The Martyrs of Portland

They were the first to fall.

Their names are Taliesin Myrddin Namkai-Meche, Ricky John Best, and Micah David-Cole Fletcher.

They are heroes.

They are martyrs.

Two of them died, and the third was critically injured, defending two Muslim teens from harassment in Portland, Oregon, widely regarded as one of the most “liberal” cities in the country.  The attacker was a white fascist piece of shit (but I repeat myself) who will go unnamed here, that their deeds may be forgotten.

In the wake of the attack, the alt-Right has rallied behind this pair of hot dogs in an old suit.  Here is someone, they say, who stepped up in the name of “free speech.”  (Never mind that said “stepping up” consisted of taking away those Muslim girls’ “free speech.”)  To the fascist right, this act of terrorism is an act of heroism.  Something to be admired.

Something to be emulated.

This act of terrorism exposes their protests of “freedom of expression, man” as the excuse for bullying and violence that it is.  It shows their hand, it shows their intentions.  Consider: if they had not planned to escalate to violence and murder all along, they would be condemning the murders, and the ambulate hair clog that committed them.  They would say “no, a line was crossed, you took it too far.”

But they do not.  They celebrate.

The message is clear.  The message is, “if you challenge us, you’re gonna get cut, anytime, anywhere.”  The message is, “this is our country, not yours, and we will kill you to prove it.”  The message is, “we mean it when we talk about the lynchings and gas chambers.”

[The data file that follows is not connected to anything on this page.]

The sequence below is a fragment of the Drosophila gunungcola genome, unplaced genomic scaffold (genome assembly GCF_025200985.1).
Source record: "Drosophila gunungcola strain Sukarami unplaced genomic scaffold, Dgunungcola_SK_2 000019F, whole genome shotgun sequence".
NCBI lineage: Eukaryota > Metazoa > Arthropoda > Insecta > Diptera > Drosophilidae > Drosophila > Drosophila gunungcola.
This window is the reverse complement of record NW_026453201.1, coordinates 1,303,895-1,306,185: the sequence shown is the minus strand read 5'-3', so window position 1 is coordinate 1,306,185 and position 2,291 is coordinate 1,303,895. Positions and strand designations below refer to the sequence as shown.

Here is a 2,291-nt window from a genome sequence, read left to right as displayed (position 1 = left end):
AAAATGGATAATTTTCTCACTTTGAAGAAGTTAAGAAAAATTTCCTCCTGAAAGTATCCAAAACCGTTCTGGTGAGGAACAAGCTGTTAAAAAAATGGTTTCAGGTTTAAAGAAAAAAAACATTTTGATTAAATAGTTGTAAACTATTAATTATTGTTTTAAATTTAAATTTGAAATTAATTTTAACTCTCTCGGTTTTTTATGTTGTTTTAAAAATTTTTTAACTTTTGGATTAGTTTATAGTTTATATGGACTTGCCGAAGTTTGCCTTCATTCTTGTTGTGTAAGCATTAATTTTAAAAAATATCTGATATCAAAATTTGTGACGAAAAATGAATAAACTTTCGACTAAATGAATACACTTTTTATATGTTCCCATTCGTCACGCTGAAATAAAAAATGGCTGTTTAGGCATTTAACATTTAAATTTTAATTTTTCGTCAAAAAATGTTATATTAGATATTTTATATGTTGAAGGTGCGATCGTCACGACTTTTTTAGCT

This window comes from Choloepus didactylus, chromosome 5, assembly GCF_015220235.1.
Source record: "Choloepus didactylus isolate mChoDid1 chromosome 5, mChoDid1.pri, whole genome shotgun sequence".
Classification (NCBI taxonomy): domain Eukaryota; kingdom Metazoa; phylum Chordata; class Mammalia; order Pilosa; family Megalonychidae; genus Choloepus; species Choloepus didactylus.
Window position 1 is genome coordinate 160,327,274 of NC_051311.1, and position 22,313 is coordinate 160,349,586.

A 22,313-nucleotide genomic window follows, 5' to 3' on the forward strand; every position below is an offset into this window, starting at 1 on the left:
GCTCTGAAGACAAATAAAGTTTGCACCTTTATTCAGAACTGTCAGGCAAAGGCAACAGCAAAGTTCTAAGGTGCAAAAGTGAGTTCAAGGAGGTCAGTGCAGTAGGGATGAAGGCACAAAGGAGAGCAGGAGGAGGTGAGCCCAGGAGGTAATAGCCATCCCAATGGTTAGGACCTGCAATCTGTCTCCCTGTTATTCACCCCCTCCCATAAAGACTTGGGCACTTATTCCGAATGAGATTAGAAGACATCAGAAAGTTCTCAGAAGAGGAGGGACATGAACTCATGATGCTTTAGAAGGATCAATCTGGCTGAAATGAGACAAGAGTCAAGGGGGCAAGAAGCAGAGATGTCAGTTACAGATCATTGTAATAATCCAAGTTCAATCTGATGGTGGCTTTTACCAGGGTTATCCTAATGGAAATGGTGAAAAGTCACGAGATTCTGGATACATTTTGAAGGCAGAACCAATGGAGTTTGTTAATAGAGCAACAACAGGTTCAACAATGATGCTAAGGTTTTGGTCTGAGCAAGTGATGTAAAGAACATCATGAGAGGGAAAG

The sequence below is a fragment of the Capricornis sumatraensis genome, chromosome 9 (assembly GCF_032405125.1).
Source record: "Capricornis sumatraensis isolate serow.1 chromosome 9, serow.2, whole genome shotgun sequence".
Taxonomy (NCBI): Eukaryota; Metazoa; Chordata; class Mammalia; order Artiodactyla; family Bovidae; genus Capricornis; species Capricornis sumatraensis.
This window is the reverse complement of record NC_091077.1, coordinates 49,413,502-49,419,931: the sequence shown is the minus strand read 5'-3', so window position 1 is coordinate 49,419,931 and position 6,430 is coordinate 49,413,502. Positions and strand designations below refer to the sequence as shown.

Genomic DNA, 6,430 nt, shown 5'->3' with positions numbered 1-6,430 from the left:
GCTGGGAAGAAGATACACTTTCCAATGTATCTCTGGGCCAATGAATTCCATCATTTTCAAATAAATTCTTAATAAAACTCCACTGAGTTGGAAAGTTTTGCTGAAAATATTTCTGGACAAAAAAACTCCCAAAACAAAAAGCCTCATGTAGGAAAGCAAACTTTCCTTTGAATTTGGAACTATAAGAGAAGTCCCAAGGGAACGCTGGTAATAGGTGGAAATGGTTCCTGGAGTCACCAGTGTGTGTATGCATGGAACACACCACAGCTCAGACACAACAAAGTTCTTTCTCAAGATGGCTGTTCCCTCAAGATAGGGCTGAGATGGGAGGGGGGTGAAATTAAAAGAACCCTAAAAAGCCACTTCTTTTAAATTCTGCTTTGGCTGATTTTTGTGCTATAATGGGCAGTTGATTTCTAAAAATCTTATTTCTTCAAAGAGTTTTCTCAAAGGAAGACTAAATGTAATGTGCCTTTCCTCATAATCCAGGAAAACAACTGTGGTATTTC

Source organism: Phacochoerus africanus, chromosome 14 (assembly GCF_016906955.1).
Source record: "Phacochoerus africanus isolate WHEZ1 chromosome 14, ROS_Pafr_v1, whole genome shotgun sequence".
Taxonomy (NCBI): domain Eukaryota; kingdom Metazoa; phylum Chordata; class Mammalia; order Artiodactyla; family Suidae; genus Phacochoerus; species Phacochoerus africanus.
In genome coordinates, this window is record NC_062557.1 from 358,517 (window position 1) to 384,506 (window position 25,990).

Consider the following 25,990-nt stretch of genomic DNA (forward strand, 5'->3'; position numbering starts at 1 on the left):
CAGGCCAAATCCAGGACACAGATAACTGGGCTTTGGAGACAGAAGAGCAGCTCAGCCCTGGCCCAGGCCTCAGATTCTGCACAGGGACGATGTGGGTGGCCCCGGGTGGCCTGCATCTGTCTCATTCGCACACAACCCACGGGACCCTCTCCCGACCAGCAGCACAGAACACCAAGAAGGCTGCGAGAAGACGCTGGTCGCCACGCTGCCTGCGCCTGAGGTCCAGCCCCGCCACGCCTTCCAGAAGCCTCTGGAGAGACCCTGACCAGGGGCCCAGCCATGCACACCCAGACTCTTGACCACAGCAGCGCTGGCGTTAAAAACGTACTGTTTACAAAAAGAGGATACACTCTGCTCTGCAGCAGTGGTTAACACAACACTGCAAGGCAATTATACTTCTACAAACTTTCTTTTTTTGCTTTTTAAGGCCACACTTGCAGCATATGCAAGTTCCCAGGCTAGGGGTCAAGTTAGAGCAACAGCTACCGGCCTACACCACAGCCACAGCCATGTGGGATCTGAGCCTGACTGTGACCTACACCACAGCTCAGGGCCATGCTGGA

It is a declaration of war.

The game has changed.  The two heroes who were murdered may not have been the first to die for the struggle against fascism in America, but we can now be certain they won’t be the last.  We no longer have the luxury of simply using our words and hoping for the best.  We now live in a world where standing up for what we believe in might put us in mortal danger, where interceding in an act of harassment may cost us our lives.

And yet, we must act.

We did not ask for this war, but it is upon us.  If we are to overcome the specter of fascism, we must accept that the arena has changed and prepare accordingly.  We must arm ourselves, we must train, we must be ready to fight — for even an act as simple as stepping between a fascist and his prey may require us to defend our very lives.

Do not seek violence, my siblings — but accept that it may come at any time, and prepare accordingly.

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